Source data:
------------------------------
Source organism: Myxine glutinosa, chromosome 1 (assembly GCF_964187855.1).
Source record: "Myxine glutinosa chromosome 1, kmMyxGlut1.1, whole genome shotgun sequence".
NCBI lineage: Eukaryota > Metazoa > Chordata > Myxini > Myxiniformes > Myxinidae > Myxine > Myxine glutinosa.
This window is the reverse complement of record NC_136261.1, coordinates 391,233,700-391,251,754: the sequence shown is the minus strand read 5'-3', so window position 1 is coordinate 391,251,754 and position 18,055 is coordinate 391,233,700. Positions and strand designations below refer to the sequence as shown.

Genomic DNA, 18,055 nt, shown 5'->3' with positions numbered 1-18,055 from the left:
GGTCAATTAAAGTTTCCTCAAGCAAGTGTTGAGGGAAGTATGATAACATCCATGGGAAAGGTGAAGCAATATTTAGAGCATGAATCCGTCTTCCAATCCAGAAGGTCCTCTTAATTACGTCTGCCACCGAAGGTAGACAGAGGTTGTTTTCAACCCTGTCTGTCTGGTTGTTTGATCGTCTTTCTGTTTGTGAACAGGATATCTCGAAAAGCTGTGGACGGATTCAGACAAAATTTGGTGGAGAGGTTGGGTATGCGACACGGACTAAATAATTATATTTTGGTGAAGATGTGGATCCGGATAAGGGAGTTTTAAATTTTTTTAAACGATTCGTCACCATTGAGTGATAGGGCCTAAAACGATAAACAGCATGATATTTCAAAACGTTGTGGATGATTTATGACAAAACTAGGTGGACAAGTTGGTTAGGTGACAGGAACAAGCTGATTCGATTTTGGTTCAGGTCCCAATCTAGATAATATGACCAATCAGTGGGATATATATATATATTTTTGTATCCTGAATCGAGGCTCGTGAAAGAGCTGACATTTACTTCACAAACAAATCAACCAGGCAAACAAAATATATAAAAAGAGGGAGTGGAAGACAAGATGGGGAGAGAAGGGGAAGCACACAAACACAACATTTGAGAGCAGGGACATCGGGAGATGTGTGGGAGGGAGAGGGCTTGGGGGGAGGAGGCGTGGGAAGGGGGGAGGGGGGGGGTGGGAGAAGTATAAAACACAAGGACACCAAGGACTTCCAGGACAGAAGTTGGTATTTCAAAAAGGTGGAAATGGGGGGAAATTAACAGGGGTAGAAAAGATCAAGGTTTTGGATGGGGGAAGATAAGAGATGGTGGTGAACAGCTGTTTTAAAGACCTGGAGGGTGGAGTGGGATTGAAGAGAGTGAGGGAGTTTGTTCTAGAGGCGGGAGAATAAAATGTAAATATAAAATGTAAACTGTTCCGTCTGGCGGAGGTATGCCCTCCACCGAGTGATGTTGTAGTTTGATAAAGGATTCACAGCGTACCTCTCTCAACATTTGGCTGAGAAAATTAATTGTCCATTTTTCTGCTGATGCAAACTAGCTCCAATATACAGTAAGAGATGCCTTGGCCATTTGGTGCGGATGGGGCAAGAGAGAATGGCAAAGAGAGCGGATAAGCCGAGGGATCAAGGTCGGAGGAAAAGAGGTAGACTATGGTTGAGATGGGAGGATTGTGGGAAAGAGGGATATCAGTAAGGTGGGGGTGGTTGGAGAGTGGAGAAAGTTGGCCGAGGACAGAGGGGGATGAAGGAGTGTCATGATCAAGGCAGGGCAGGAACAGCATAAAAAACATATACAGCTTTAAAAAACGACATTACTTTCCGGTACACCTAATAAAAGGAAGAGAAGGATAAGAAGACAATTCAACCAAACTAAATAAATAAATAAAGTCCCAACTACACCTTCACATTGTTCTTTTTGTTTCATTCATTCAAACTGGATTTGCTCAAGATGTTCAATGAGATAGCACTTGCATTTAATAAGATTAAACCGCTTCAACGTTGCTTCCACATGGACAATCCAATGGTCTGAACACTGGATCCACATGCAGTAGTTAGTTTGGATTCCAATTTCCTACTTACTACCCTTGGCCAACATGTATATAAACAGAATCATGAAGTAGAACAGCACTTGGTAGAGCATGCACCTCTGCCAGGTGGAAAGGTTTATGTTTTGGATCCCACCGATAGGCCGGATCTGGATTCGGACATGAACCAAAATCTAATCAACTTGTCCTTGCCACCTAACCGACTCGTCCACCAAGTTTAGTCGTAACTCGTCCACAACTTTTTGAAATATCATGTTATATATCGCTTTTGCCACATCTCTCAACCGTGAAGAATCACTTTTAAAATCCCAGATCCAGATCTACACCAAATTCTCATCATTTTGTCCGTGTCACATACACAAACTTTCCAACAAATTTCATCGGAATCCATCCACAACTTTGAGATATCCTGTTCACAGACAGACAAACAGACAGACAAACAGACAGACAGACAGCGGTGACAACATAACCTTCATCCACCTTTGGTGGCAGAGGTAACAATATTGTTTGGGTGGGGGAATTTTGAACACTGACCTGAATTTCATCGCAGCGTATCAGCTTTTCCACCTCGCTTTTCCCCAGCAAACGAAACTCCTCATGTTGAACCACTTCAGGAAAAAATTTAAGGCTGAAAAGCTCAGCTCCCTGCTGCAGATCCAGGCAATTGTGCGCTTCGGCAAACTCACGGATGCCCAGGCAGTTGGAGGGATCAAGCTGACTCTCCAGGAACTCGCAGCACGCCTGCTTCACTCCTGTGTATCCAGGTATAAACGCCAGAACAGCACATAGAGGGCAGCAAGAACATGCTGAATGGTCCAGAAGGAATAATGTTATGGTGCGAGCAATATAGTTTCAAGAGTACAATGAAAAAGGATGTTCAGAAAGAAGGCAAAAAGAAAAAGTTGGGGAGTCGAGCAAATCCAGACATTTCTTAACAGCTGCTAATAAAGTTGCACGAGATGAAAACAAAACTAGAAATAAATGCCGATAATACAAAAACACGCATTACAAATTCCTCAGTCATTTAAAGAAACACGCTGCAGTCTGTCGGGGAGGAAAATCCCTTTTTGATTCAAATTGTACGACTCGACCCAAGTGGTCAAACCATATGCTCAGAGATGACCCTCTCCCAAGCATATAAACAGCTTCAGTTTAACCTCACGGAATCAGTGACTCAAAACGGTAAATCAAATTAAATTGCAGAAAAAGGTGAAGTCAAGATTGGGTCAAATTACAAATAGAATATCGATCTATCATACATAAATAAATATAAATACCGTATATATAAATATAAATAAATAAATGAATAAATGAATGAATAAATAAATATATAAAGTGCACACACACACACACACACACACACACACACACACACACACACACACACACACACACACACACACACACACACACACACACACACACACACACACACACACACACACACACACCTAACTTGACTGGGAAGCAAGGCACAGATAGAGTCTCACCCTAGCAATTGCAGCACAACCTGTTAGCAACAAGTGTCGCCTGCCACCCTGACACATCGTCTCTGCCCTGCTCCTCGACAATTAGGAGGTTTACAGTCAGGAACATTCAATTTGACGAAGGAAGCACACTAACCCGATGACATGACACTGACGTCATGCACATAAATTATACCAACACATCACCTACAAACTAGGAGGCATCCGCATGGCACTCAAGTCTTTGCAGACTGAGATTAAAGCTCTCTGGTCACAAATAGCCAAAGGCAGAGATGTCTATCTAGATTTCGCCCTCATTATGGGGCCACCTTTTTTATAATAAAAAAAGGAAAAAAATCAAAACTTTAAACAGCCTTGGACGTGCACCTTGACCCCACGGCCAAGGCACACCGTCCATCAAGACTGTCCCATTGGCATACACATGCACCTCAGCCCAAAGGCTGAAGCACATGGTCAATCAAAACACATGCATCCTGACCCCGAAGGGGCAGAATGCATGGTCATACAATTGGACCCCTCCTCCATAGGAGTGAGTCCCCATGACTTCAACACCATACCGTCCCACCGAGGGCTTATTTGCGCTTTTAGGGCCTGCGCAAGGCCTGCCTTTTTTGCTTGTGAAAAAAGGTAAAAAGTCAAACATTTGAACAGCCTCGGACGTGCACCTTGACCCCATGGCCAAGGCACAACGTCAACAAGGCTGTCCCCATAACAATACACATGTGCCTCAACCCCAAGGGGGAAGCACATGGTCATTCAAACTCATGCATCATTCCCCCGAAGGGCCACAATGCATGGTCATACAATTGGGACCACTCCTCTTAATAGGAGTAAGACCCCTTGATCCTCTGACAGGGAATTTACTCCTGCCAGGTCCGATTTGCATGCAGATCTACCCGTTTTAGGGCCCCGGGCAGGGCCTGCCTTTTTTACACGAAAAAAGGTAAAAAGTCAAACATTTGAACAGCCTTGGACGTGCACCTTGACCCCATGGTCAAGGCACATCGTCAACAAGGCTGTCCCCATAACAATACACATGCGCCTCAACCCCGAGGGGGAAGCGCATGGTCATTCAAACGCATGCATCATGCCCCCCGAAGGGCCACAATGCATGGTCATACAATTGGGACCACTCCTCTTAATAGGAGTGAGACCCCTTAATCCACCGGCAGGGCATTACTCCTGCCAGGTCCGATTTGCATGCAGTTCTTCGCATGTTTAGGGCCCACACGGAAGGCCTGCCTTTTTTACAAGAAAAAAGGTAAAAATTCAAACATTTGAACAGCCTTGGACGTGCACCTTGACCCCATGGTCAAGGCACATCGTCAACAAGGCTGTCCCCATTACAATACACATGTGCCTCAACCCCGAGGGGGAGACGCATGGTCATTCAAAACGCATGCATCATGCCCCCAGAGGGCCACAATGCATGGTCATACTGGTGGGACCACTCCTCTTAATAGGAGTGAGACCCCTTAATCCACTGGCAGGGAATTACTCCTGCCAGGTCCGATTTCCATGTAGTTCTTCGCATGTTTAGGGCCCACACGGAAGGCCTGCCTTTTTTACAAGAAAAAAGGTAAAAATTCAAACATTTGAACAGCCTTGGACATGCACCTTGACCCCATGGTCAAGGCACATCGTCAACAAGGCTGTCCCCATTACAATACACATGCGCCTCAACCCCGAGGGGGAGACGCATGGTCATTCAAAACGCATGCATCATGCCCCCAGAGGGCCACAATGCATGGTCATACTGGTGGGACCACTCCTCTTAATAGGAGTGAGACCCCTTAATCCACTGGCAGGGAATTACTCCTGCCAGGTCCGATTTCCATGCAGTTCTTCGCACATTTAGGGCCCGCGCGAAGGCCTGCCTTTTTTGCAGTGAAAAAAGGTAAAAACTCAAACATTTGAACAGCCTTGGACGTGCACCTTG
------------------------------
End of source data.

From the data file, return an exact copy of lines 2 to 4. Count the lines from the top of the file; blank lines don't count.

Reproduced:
Source record: "Myxine glutinosa chromosome 1, kmMyxGlut1.1, whole genome shotgun sequence".
NCBI lineage: Eukaryota > Metazoa > Chordata > Myxini > Myxiniformes > Myxinidae > Myxine > Myxine glutinosa.
This window is the reverse complement of record NC_136261.1, coordinates 391,233,700-391,251,754: the sequence shown is the minus strand read 5'-3', so window position 1 is coordinate 391,251,754 and position 18,055 is coordinate 391,233,700. Positions and strand designations below refer to the sequence as shown.